Glen Gordon and family remain the richest in Scotland, according to the list, after enjoying another year of rising profits at their Banffshire–based Glenfiddich distillery.
The enterprise is now run by the fifth generation of the 1887 founder, William Grant, with Glen Gordon, 61, overseeing a £310m increase in the family’s wealth in the last year bringing the total value of the operation to an estimated £2.7bn.
Author Rowling saw her own wealth increase by £50m over the 12-month period, despite courting controversy over representation of gay characters in the Harry Potter series.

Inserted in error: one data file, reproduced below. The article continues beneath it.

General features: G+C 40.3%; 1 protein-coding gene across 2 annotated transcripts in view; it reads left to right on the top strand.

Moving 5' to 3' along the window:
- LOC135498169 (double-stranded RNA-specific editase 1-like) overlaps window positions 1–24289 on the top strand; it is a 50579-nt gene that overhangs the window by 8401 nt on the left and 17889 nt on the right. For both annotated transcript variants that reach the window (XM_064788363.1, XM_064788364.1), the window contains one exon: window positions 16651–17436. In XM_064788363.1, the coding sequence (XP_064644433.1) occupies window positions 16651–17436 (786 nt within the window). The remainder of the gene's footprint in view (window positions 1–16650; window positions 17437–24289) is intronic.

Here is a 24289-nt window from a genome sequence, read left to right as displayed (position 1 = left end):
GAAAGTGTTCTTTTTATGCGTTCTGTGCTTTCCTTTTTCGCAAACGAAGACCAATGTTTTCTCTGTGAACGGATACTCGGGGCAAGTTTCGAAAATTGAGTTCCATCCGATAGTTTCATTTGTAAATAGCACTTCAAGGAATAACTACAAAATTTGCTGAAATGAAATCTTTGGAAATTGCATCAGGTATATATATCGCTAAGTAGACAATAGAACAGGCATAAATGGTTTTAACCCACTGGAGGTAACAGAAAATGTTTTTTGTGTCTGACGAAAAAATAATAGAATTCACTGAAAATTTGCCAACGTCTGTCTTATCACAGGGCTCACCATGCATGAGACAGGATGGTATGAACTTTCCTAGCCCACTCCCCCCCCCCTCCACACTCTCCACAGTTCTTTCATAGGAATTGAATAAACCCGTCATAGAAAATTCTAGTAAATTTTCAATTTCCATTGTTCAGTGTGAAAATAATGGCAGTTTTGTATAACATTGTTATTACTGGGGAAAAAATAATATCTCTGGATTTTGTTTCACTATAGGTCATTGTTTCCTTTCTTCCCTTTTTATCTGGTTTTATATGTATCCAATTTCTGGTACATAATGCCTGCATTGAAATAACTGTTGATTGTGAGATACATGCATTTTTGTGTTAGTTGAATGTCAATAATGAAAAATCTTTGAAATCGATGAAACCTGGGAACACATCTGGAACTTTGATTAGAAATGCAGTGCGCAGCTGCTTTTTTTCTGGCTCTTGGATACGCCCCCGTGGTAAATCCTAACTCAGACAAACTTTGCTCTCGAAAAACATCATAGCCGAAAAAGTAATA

The release of Fantastic Beasts: The Crimes of Grindelwald, the second in the Fantastic Beasts film trilogy, helped push her wealth to £750m, placing her ahead of Sir Angus Grossart in the standings.
Cheshire-based businessman Brian Kennedy ranked fourth on the list, with an estimated wealth of around £275m.
The former owner of Sale Sharks rugby union club built his fortune in the home improvement industry and currently heads up finance firm Latium Enterprises.
In 2007, he helped fund the hunt for missing toddler Madeleine McCann through his philanthropic Brian Kennedy Trust and appeared in the Netflix documentary surrounding her disappearance.
Kennedy, who attended Tynecastle High School in the Capital, was linked with a move to buy Hibernian in 1998, though the deal never materialised, while a similar bid for administration-stricken Rangers in 2012 also fell through.